Over the next few weeks we have a great line up of Friday Foodie In Focus interviews for you.
To kick off this new round with a bang, I'm incredibly excited to introduce you to the lovely Kate Gibbs. Kate is a Sydney-based food writer, author, blogger, cook and stylist.
As a regular contributor to the Sunday Style magazines food column, Fine Foodie, you may have already come across her name & way with words. Kate has also written for the Sydney Morning Herald, The Wall Street Journal, Australian Gourmet Traveller, Cosmo and Frankie magazine to name a few.
More recently, Kate has launched a new cookbook with her grandmother, the adored Margaret Fulton.
Hear all about this new book Margaret & Me, what we can expect to find in Kate's fridge, her ideal last supper plus more below.
What's your food philosophy?
Everything that you eat, from the moment as a baby you’re given solids to the school lunch you were packed, the take-away fish and chips as a teenager to the meals you churn out night after night as an adult, these dishes all come together to make up your food memory. I believe that you are what you eat. So make every meal you eat count. Even if it’s an inexpensive bread roll stuffed with roast pork and Vietnamese herbs or a meal you cook for the family, you may as well make it delicious. If you learn to cook, you have more control over your children’s and your own food memories, your health and your life. That’s why food is so powerful.
What's your first memory in the kitchen?
SO many memories. I remember not being able to see what was happening on the top of the bench. My mother Suzanne, who’s a food writer and Cordon Bleu trained cook, would grab a stool for me to stand on, and I’d try and nudge her over, do it myself, even if that was just lining up the beans straight so she could cut the tops off. I still love nothing more than watching her cook, she’s experimental and fun. I remember as well the smell of the roast pork in grandma Margaret’s kitchen, the smell of bread rolls cooking in my other grandma Marion’s house in New Zealand. In New Zealand we’d pick cockles from the beach and cook them in a big pot, each them straight. There’s a photo of me in nappies, sucking cockles from their shells on the beach.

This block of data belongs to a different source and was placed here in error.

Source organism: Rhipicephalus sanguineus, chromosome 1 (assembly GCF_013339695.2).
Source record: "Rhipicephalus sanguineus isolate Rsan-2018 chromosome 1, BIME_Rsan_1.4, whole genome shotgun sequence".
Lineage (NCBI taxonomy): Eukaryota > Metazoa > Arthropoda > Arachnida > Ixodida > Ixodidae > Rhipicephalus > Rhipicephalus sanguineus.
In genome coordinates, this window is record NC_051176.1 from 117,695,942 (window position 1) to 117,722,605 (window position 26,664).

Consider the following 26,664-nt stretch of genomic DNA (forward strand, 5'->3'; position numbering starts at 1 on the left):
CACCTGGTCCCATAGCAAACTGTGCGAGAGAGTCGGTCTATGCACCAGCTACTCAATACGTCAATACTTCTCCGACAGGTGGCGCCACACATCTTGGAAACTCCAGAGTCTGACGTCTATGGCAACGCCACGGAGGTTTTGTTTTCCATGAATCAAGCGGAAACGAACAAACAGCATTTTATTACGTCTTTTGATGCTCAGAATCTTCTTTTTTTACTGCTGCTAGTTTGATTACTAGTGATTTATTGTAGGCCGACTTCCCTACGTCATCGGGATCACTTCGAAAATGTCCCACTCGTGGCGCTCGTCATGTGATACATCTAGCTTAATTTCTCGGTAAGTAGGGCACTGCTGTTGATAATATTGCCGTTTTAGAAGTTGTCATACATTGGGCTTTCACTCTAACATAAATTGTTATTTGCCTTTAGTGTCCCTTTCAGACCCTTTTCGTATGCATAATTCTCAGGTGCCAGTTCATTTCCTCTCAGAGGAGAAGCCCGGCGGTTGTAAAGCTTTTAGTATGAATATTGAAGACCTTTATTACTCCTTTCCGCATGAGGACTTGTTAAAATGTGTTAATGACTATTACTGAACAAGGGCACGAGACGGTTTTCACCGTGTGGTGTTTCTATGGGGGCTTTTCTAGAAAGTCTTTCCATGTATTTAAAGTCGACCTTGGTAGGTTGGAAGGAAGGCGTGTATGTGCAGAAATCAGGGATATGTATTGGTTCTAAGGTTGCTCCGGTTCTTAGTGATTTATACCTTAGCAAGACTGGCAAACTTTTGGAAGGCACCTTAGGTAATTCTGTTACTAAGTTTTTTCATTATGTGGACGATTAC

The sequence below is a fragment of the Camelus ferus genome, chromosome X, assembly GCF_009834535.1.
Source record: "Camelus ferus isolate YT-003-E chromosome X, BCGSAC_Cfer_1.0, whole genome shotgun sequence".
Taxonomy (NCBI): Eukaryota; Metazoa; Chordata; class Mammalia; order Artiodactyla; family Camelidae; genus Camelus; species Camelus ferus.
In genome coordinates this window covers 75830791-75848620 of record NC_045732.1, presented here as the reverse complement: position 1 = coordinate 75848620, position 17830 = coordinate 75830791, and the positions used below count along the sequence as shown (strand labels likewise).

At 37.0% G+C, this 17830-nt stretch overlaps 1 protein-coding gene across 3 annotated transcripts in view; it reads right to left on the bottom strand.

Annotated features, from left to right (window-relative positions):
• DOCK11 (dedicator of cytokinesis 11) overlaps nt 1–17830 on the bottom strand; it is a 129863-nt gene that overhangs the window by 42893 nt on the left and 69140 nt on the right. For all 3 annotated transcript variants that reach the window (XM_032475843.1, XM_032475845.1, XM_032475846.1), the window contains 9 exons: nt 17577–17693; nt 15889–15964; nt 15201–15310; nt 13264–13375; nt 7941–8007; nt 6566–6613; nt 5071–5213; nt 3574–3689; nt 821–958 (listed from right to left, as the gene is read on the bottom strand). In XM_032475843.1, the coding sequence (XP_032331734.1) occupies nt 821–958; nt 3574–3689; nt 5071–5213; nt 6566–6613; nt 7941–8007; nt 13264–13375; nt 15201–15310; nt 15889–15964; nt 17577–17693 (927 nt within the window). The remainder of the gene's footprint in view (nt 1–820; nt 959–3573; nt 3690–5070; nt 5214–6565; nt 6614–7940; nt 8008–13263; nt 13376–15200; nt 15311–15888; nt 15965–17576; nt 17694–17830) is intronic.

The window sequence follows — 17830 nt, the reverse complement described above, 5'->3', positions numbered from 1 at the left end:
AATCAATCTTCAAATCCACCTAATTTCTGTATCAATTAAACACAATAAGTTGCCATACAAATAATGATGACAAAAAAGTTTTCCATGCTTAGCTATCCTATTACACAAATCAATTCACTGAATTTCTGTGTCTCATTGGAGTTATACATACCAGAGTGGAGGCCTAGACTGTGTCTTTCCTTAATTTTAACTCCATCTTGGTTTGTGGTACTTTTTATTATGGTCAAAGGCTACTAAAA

What's your proudest moment or achievement to date?
My latest book, Margaret and Me, was a hugely personal and technically challenging project for me to undertake. It’s basically oversharing, and muck-racking my grandmother’s life too, but what a privilege it is to be able to tell these stories. I just hope people find them entertaining, and the recipes useful and inspiring. I love nothing more than writing and telling stories about food. I get to do this in my weekly food column in Sunday Style magazine, and my features elsewhere. I won a National Press Club award for my writing, and now I’m just aiming for a little Pulitzer… I’m half joking.
When it comes to writing, photography and cooking, do you have a favourite 'child' or do you love each aspect equally?
I love all my children equally, but some more than others depending on the day. Each is very important, but first and foremost I am a writer. The great thing is being able to use all three in my career, and there’s so much more to learn as well. I’m still learning.
Any new & exciting projects on the horizon?
There are times when you sow and times to reap, and right now I’m definitely sowing. Hopefully this current crop is a good one, we’ll see.
If I looked inside your fridge, what would I find?
Not a lot, surprisingly. I tend to buy the ingredients I’ll need to cook the next meal or two, and I avoid artificial packets of things, so quite often it’s bare. There’s a bottle of sriracha and a tube of Kewpie mayo, good-quality mustard and some pickles, some wagyu biltong from Victor Churchill in Sydney, which I slice fresh to snack on while I’m writing. It’s my indulgence. Right now I’m also curing a few duck breasts, they’re wretched looking things right now, hanging from string over a plastic container for six weeks. My husband thinks it’s gross, until I present thinly sliced duck bresaola drizzled with some local honey to have with a glass of red.
What would you last supper be?
My mother’s homemade lobster rolls filled with watercress, a little mayo and slices of lobster - she makes little brioche buns fresh. Not to go at all, I’d have a Schezuan noodle salad, with curls of nutty funghi, cucumber or even thinly sliced pigs ears. It sounds odd but it’s fragrant and fresh and magically textured. Can I have cheese for dessert? I’d have our Australian La Luna, a most perfect cheese, served overripe.
To discover more & connect with Kate click below:
Read more interviews with our favourite foodies HERE